But none of Holmes's crimes had yet come to light. At the time, the horizon was rosy. His businesses were booming. His wife, Myrta, and daughter, Lucy, were just far enough away in Wilmette, and the World's Fair, with its tourists ripe for the swindling, was on its way. All he needed now was a secretary. Fortune brought him Minnie Williams, who possessed talents for stenography and typewriting, as well as the perfect blend of need and weakness. Her guardian-uncle in Texas had bequeathed her a sizable estate (one-and-a-half to three million in adjusted dollars). Holmes met her in Boston some years before, and Minnie had fallen for him. He wooed her to Chicago on promises of European travel, an extravagant life, and children.
When Minnie arrived, Holmes wasted no time convincing her to transfer the deed to her Texas property to one of his aliases. He “married” Minnie quickly, although no official record of their union exists in Cook County, Illinois. Minnie’s sister Anna, however, was skeptical of Holmes, so Minnie invited her sister to Chicago to dispel her fears about her new brother-in-law.
Guests were flowing into Holmes’s World’s Fair Hotel, and the arrival of so many beautiful young female guests put Minnie into a jealous tailspin. Holmes rented a flat for her some distance from the hotel, so he could operate in peace. No one seemed to notice when guests began to disappear. A waitress, a stenographer, and a hotel guest all disappeared from Holmes’s hotel. Inside, the smells of various chemicals filled the air. Loved ones of the missing people asked questions, but Holmes’s answers were always extremely helpful and concerned.
To Holmes, people were objects to be acquired—he enjoyed the possession of his victims, the utter control. He gassed them in their rooms, or snuck in and subdued them with chloroform. He disposed of them via Chappell’s articulation skills, or in his basement furnace, or buried them in quicklime-filled pits.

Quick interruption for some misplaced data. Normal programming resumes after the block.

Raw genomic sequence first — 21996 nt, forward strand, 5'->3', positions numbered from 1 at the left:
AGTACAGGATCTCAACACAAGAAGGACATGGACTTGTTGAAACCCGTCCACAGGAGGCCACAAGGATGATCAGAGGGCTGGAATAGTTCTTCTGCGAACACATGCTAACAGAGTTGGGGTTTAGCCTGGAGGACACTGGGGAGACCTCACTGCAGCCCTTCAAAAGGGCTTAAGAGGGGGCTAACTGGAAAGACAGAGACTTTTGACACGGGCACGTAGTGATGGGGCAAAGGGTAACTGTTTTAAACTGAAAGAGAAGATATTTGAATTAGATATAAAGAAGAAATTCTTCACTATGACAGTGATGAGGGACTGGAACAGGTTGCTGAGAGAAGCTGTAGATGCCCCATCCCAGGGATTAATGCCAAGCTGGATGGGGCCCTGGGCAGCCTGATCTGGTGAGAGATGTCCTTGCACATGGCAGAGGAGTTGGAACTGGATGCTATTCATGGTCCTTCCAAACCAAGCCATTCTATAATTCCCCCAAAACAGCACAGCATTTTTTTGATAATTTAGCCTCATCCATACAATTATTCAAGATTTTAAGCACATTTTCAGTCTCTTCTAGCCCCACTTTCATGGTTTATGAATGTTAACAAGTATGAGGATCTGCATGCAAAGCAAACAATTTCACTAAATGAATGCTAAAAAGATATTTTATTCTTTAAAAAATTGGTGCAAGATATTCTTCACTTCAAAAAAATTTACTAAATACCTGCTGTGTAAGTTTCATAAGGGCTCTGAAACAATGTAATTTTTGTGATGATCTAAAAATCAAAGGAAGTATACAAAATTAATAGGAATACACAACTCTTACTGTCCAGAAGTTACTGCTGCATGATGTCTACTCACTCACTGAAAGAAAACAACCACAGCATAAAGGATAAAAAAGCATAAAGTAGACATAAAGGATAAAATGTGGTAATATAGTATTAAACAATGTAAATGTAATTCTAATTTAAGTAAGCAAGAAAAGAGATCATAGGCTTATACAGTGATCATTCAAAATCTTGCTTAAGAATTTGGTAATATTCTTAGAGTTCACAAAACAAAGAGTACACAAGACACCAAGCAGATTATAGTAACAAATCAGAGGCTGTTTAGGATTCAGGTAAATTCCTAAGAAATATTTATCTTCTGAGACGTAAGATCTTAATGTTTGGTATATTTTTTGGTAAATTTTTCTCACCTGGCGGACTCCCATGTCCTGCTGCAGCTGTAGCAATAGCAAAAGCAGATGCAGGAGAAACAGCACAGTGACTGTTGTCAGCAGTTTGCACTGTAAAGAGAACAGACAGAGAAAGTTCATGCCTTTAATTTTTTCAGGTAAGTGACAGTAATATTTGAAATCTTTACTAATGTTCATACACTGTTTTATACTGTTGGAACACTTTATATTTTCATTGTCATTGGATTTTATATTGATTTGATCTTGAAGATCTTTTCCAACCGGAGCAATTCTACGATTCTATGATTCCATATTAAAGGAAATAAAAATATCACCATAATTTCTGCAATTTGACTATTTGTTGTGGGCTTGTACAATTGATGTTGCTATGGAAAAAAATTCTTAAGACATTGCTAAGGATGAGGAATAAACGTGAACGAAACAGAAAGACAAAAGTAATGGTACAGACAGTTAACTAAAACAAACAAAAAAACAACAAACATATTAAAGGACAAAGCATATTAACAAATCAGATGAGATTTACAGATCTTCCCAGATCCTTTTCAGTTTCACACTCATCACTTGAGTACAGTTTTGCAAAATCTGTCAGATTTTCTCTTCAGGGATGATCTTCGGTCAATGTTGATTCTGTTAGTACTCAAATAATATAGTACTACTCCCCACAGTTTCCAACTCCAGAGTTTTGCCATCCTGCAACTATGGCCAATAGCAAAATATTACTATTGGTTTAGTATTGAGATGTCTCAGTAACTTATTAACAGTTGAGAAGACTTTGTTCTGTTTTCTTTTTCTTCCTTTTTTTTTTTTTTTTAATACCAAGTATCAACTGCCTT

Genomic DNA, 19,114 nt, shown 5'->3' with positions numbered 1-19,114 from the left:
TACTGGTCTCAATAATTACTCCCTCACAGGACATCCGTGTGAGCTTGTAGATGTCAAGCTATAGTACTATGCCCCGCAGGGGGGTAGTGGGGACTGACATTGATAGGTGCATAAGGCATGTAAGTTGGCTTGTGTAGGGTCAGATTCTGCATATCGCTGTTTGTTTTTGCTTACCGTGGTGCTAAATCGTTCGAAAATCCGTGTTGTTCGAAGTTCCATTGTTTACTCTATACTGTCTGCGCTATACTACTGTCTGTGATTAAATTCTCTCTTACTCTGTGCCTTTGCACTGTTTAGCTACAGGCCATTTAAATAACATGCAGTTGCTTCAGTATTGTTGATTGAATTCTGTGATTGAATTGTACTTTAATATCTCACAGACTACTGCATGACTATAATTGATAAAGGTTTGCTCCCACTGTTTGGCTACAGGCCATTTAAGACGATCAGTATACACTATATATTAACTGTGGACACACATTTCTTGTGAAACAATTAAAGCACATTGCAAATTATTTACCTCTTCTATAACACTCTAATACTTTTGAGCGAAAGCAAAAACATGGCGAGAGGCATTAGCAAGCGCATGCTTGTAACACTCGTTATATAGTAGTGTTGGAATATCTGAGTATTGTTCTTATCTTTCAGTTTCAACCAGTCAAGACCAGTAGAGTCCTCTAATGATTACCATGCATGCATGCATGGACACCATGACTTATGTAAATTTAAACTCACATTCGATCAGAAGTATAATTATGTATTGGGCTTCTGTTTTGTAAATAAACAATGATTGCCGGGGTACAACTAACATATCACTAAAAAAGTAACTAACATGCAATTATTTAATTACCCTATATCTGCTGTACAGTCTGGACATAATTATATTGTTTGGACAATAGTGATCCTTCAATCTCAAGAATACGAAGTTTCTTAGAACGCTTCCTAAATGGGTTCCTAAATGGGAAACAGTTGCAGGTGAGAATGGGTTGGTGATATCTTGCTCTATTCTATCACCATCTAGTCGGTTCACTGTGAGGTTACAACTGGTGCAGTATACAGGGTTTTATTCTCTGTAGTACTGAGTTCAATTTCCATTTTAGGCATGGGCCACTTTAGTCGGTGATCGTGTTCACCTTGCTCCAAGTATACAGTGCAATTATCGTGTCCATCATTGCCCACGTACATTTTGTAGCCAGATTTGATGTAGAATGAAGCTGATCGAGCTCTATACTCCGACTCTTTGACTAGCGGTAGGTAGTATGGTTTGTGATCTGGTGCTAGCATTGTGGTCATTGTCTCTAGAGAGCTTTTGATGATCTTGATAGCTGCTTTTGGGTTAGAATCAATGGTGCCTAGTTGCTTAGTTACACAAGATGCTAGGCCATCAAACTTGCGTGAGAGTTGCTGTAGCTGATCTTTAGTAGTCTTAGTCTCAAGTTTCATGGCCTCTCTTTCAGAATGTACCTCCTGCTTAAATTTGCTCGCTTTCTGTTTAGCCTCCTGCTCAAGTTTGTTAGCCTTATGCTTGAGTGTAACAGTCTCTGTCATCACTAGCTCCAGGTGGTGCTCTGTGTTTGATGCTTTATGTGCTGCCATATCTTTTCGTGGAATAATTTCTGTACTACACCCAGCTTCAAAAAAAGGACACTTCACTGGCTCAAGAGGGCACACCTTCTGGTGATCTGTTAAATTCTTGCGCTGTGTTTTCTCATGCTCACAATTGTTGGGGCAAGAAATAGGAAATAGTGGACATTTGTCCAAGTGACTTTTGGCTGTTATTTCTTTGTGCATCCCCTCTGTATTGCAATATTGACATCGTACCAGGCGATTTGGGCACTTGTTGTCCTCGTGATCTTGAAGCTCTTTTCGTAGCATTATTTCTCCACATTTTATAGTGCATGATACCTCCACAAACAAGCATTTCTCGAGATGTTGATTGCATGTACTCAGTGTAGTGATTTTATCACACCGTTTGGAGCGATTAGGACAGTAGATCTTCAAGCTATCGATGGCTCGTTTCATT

In mid-June, Minnie’s sister Anna arrived for her visit. Anna was quickly entranced by Holmes and Chicago. The exotic grandeur of the World’s Fair left Anna dumbstruck with awe. Holmes gallantly invited her to stay for the summer, cementing Anna’s good opinion of her new brother-in-law.
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Anna wrote excitedly to her aunt in Texas that Holmes was going to take the sisters on a world tour. Before departing, however, Holmes invited Anna on a tour of his hotel—alone.
During that special tour, Holmes murdered Anna in his gas-filled vault. To cover up her disappearance, he invited Minnie with him to the hotel to meet Anna and disposed of her there as well. He gave their clothes to Ben Pitezel’s wife, Carrie, and at least one of their remains was given to Charles Chappell for scientific disposal.
At this point, Holmes began to realize that his many debts and the questions of victims’ family members were growing too intense for him to remain in Chicago. He set fire to his hotel, as planned, but the damage was minimal. Holmes filed an insurance claim anyway, but investigators suspected him of arson. They required payment in person to the beneficiary, which happened to be one of Holmes’s many aliases, so he never collected the settlement.
Holmes’s creditors ambushed him with threats of legal action and jail. He fled the city for Texas, where he planned to stake his claim to Minnie’s land and further enrich himself. He left Chicago with his new fiancée, Georgiana Yoke, and his associate, Ben Pitezel. Before departing, however, he took out a life insurance policy on Pitezel.